Farmers Fear Contamination at Start of Growing Season Near Train Derailment

Farmers Fear Contamination at Start of Growing Season Near Train Derailment
Portions of a Norfolk and Southern freight train that derailed on Feb. 3 in East Palestine, Ohio, were still on fire at mid-day, on Feb. 4, 2023. (Gene J. Puskar/AP)
Beth Brelje

With spring planting just around the corner, Ohio and Pennsylvania farmers near the Norfolk Southern train derailment are worried about the effect spilled chemicals will have on their crops and livestock.

In a joint letter on Wednesday, Senators Sherrod Brown (D-Ohio), Bob Casey (D-Pa.), and John Fetterman (D-Pa.) asked Department of Agriculture (USDA) Secretary Thomas Vilsack and U.S. Environmental Protection Agency (EPA) administrator Michael Regan to address the concerns of farmers and agricultural producers in the affected areas around East Palestine, Ohio, and Darlington Township, Pennsylvania.

The letter asks the USDA and EPA to send resources to the region to help farmers test soils, plant tissue, and livestock to determine their safety and marketability.

It also asks for a review of what disaster assistance could be offered to farmers.

So far, the letter says, no agency has provided clear guidance to farmers about the safety of their crops and livestock and whether they will be able to safely sell them.

“Farmers in the region are already reporting receiving requests to cancel orders due to health concerns,” the letter said. “Farmers and food producers in East Palestine and Darlington Township need assistance in responding to this manmade disaster.”

Despite testing results, the letter said, some consumers will still be apprehensive and refuse to purchase agricultural products from the region because of the contamination. That is why farmers have specifically asked for disaster assistance.

“Senators Casey and Fetterman have worked tirelessly to support Pennsylvanians and Ohioans impacted by this disaster in the short term, namely advocating for resources and holding Norfolk Southern accountable for the harm the derailment has inflicted, in addition to working to prevent similar disasters from happening in the future,” a press release about the letter said.

Fetterman’s Health

Fetterman’s work has been interrupted by health issues. The train derailed on Feb. 3 and four days later, on Feb. 7, Fetterman went to George Washington University Hospital because he was lightheaded. This was a concern because he suffered a stroke on the campaign trail and has cardiac problems. He was released on Feb. 10.

Fetterman then checked into Walter Reed National Military Medical Center for treatment of clinical depression on Feb. 15, where he is expected to stay for weeks. At first, there were no signs of his working from the hospital, but on March 6, his staff posted photos on Twitter of him sitting with an aide in a lavender room at the hospital.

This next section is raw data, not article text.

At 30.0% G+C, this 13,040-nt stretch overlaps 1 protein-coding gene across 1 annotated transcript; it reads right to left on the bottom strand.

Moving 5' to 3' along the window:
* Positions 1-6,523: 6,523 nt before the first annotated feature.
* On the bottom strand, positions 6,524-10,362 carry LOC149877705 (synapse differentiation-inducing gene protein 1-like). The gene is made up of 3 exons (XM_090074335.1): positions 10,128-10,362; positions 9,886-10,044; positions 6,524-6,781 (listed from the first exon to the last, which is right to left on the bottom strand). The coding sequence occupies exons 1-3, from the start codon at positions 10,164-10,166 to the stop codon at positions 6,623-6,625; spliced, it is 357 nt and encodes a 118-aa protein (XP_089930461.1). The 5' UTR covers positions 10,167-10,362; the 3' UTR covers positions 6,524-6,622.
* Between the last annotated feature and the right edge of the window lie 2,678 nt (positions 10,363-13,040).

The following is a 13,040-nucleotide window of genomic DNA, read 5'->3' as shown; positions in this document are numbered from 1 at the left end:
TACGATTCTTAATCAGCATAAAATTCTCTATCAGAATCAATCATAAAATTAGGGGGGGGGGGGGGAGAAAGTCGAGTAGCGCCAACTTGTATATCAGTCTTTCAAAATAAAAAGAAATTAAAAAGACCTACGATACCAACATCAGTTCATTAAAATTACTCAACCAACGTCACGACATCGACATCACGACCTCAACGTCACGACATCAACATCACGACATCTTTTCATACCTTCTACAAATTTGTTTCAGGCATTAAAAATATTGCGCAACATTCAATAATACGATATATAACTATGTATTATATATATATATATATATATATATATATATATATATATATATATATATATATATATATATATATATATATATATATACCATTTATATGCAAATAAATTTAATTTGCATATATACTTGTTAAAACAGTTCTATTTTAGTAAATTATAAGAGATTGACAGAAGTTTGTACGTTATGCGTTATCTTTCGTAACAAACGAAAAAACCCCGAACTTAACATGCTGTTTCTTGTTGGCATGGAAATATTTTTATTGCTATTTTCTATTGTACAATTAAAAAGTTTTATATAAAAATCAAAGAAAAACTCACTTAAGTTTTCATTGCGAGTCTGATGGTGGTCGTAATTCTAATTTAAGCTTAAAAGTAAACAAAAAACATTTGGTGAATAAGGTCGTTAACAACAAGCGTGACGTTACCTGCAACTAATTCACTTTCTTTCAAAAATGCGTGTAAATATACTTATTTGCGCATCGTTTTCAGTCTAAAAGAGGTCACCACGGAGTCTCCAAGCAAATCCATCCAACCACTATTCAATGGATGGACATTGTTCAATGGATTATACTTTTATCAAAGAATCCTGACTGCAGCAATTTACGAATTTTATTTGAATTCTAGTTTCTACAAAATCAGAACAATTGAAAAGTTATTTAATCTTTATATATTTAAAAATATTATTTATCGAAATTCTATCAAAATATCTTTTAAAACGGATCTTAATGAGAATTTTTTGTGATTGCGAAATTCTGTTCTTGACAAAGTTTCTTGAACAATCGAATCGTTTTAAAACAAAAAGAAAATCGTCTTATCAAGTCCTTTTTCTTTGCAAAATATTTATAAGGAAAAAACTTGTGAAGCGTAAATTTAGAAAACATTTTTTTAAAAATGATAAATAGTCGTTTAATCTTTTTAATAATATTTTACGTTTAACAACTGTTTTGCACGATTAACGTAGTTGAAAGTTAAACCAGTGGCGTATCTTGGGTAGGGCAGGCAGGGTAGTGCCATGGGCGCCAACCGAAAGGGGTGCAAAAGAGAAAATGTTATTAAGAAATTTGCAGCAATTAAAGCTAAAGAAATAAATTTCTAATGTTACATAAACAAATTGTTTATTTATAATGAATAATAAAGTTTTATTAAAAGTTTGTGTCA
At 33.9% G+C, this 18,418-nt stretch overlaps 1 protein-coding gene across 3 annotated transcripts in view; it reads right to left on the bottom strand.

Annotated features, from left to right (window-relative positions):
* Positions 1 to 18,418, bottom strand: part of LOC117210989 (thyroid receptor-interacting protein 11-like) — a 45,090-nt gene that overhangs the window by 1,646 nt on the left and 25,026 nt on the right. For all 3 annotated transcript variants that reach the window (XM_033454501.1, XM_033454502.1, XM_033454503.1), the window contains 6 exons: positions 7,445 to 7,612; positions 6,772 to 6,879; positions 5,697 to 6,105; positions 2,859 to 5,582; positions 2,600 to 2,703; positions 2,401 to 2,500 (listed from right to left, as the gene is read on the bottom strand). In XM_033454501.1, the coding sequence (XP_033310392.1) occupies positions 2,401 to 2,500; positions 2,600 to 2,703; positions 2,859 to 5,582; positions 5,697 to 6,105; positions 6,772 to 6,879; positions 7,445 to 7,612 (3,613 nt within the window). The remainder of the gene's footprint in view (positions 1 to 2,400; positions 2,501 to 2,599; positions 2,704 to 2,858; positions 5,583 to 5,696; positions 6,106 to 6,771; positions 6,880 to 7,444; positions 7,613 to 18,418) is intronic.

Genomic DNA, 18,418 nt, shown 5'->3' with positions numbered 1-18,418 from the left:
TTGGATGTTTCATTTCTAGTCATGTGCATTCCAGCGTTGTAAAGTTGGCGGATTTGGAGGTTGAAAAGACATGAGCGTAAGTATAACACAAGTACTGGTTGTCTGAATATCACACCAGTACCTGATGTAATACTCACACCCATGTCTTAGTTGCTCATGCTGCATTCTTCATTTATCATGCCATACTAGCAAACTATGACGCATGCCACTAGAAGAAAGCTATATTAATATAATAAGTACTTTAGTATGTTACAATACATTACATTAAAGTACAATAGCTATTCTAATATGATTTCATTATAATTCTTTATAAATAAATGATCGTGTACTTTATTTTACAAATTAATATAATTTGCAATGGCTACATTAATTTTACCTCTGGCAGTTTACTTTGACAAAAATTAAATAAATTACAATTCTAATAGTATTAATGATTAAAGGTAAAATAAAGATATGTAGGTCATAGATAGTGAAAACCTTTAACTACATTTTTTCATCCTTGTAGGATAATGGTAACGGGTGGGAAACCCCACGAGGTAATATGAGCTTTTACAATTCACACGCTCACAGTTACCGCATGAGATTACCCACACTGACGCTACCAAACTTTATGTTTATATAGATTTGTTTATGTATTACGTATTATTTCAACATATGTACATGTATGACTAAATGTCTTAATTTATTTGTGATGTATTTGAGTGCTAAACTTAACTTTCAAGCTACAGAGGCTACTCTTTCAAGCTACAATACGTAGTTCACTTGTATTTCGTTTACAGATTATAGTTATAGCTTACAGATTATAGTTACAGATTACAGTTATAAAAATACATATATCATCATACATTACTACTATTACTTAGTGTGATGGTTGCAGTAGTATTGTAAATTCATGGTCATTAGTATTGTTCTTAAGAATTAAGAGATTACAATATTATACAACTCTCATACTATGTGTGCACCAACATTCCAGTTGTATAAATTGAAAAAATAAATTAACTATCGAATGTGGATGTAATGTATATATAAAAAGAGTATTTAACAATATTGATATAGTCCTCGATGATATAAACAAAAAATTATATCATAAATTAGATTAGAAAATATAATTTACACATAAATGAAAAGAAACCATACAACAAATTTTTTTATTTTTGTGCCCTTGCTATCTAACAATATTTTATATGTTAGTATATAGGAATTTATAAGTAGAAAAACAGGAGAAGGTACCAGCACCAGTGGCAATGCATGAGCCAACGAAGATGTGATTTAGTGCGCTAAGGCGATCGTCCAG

“Productive morning with Senator Fetterman at Walter Reed discussing the rail safety legislation, Farm Bill, and other Senate business. John is well on his way to recovery and wanted me to say how grateful he is for all the well wishes. He’s laser-focused on PA & will be back soon,” the Twitter post from Chief of Staff Adam Jentleson said. Fetterman remains unavailable to constituents.

But now, he has signed this and another joint letter.

Questions for Norfolk Southern

Another letter was sent to Alan Shaw, president and CEO of Norfolk Southern Corporation. It was signed by Fetterman, Casey, Brown, and U.S. Representatives Chris Deluzio (D-Pa.), Bill Johnson (R-Ohio), and J. D. Vance (R-Ohio).
In it, they asked the following questions:
  • How does the company plan to assist individuals or municipalities with short-term water needs? What will be done in the long-term if water sources are contaminated by the hazardous materials that leaked out of tanker cars or that were created during the explosion and subsequent fires?
  • What is the company’s plan to reimburse local farmers if their crops, soil, or livestock are found to be injured, killed, contaminated, or in any way rendered less valuable by the derailment or its effects?
  • How will the company determine the amount of direct financial compensation it will provide to municipalities affected by this derailment, including East Palestine, Ohio, and Darlington Township, Pennsylvania?
  • What steps will the company take to make information regarding reimbursements and financial assistance available to local residents, organizations, businesses, and relevant public officials? Following the emergency phase of the clean-up, what subsurface remediation activities are anticipated being needed and what is the anticipated length of time required for those activities?
  • What are the company’s plans for remediation and disposal of impacted soils? Will any of the materials need to be transported off-site for treatment and disposal? And how will the company ensure communities are protected along the transportation route?
  • Since the adoption of Precision Scheduled Railroading (PSR), how has Norfolk Southern’s staffing changed? Can you confirm that Norfolk Southern’s workforce has reduced by approximately 40 percent due to PSR? Further, please provide data on the size of the Norfolk Southern workforce that conducts inspections of trains since adoption of PSR.
  • How much has Norfolk Southern expended on stock buybacks and dividends in the past 10 years? And during that period how much has Norfolk Southern expended on maintenance and repair of infrastructure and rolling stock?
Beth Brelje is a national, investigative journalist covering politics, wrongdoing, and the stories of everyday people facing extraordinary circumstances. Send her your story ideas: [email protected]